by: Peter J. Gallagher (@pjsgallagher) (LinkedIn)
While pro se lawsuits by prisoners are not unusual, you don't see ones like Tormasi v. Hayman every day.
In Tormasi, plaintiff sued several officials from the prison in which he was serving a life sentence. In the lawsuit, he claimed that they improperly seized his intellectual property assets and corporate records. As the Appellate Division explained: "During his incarceration, plaintiff acquired various intellectual property assets, which he assigned to Advanced Data Solutions Corporation (ADS) in exchange for sole ownership of the corporation." At some point during his incarceration, prison officials seized plaintiff's personal property, including: "1) miscellaneous corporate paperwork related to ADS . . 2) patent-prosecution documents; 3) an unfiled provisional patent application; 4) several floppy diskettes; and 5) various legal correspondence." Plaintiff sued in federal court, asserting a claim under the Takings Clause of the Fifth Amendment to the U.S. Constitution, various federal civil rights claims, and a state law claim for inverse condemnation.
Continue reading “Entrepreneurial Inmate Loses Lawsuit”
by: Peter J. Gallagher and Steven P. Gouin
Our regular followers know that many of our pieces focus on the foreclosure industry, and with good reason, as over 2 million American homes are currently in foreclosure. Add to this troubling statistic the recent allegations of shoddy paperwork at many of the nation's largest mortgage companies and the law firms representing them, and you have the makings of a compelling story of a giant foreclosure-induced catastrophe. While homeowners have been feeling the pain from this crisis for years now, the catastrophe struck close to home recently for many of the banks and mortgage companies at the heart of the foreclosure crisis.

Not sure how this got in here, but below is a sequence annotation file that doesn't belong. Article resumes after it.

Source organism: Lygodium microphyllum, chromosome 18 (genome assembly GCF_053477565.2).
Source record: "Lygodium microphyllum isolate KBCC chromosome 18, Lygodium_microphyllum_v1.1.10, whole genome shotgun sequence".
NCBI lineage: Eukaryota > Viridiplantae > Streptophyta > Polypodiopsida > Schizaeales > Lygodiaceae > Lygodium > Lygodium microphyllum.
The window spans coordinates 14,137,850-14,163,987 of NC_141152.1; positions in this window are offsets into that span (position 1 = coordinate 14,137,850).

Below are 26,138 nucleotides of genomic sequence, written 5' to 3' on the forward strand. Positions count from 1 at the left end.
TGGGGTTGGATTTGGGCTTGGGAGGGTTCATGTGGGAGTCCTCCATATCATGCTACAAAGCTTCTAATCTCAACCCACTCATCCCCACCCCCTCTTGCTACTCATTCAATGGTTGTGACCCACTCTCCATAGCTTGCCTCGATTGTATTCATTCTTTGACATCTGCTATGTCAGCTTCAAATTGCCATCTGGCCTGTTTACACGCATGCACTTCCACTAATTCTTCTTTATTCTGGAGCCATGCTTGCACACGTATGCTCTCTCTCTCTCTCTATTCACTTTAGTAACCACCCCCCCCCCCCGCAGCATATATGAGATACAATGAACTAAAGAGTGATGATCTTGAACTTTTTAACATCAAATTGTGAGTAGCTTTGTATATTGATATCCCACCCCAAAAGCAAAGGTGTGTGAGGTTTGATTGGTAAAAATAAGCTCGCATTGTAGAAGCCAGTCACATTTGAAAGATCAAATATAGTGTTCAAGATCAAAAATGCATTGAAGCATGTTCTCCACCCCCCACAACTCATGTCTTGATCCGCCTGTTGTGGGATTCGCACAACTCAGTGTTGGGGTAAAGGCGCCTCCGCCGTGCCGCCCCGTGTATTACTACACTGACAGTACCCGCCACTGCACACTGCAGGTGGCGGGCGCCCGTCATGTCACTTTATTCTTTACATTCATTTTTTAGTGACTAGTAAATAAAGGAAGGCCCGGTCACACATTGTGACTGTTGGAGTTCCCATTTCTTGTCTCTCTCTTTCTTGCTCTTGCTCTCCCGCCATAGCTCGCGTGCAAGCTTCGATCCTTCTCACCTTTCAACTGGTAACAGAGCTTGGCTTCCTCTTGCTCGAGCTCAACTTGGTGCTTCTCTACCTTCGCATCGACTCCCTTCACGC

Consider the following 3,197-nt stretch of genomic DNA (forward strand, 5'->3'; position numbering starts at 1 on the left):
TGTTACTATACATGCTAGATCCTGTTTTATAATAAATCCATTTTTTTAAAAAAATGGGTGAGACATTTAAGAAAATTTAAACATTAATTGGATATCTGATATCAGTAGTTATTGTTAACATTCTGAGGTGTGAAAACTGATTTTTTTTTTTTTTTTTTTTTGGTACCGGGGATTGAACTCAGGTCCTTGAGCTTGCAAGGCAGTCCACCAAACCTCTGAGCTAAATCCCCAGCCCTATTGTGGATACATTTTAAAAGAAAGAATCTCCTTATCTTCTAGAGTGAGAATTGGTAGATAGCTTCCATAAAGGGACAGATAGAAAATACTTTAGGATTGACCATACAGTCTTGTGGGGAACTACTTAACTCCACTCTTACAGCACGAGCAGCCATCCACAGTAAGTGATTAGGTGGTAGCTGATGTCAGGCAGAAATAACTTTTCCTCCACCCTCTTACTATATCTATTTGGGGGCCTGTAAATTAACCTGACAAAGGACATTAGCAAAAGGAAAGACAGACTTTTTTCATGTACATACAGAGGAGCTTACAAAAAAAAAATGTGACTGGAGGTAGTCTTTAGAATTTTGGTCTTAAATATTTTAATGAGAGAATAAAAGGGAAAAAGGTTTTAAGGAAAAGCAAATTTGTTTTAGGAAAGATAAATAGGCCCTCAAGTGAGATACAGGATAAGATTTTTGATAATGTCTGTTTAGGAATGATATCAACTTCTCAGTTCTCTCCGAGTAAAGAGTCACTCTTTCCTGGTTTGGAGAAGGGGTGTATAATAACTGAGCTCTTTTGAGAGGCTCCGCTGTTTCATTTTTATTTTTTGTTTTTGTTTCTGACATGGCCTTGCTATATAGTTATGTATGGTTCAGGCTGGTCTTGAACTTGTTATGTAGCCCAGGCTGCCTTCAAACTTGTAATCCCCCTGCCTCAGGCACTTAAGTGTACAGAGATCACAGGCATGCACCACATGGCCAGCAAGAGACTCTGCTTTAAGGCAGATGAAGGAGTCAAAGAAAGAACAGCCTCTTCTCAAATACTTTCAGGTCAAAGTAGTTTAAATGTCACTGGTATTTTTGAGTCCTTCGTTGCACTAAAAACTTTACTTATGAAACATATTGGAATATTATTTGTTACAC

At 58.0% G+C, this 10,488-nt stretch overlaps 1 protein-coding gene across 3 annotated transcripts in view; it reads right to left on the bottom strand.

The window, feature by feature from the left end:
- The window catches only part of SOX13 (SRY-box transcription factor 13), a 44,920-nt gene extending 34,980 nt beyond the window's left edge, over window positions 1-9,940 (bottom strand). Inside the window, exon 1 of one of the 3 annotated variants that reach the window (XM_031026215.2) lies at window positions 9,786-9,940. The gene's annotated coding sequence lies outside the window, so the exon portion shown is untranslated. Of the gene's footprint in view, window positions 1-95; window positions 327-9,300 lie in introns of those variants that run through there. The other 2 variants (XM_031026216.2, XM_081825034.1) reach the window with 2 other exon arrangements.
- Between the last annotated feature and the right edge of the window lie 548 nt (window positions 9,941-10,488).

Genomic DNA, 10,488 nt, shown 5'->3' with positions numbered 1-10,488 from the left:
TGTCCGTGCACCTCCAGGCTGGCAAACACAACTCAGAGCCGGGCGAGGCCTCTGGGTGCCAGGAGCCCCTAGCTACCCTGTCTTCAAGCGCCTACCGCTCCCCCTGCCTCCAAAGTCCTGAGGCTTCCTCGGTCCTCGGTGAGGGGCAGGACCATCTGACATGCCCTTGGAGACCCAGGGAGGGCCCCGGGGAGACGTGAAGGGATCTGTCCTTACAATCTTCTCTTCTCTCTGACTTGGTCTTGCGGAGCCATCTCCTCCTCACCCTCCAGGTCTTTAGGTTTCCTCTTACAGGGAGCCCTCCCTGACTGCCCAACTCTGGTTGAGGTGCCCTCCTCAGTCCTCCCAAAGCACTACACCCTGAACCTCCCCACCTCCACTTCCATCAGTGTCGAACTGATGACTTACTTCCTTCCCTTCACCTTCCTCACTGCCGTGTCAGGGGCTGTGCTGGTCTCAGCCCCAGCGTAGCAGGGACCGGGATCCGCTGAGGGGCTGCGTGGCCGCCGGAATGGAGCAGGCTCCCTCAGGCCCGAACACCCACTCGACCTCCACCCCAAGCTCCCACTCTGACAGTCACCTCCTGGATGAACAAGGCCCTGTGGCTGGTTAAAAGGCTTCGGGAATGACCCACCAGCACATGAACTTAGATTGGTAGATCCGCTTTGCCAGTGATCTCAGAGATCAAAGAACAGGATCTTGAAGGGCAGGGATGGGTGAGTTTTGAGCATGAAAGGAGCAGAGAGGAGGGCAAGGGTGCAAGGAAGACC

In an article entitled “Confidential Federal Audits Accuse Five Biggest Mortgage Firms Of Defrauding Taxpayers,” the Huffington Post is reporting that a recent federal audit conducted by the Department of Housing and Urban Development (HUD) revealed that five of the nation's largest foreclosure firms, including industry giants like CitiBank and Bank of America, are guilty of fraud under the Federal False Claims Act. Specifically, the audit concluded that the banks “filed for federal reimbursement on foreclosed homes that sold for less than the outstanding loan balance using defective and faulty documents.” According to the article, federal prosecutors are debating whether to use the audits as the basis for criminal and civil sanctions against the mortgage companies.
At the same time, the New York Times is reporting that New York Attorney General Eric Schneiderman has requested information and documents from three major banks – Goldman Sachs, Bank of America, and Morgan Stanley – about their mortgage-backed securities operations (“NY State Investigates Banks’ Role In Financial Crisis”). This suggests that Mr. Schneiderman may be launching an investigation into the banks' practices, which many believe led to billions in mortgage losses. One of the most interesting aspects of the article is the suggestion that, by requesting this information from the banks, Mr. Schneiderman is “operating independently of peers from other states who are negotiating a broad settlement with large banks over foreclosure practices.” The article notes that Mr. Schneiderman has been unwilling to join this proposed settlement because the banks are demanding that it include a clause whereby regulators agree not to conduct additional investigations into the banks’ activities during the mortgage crisis.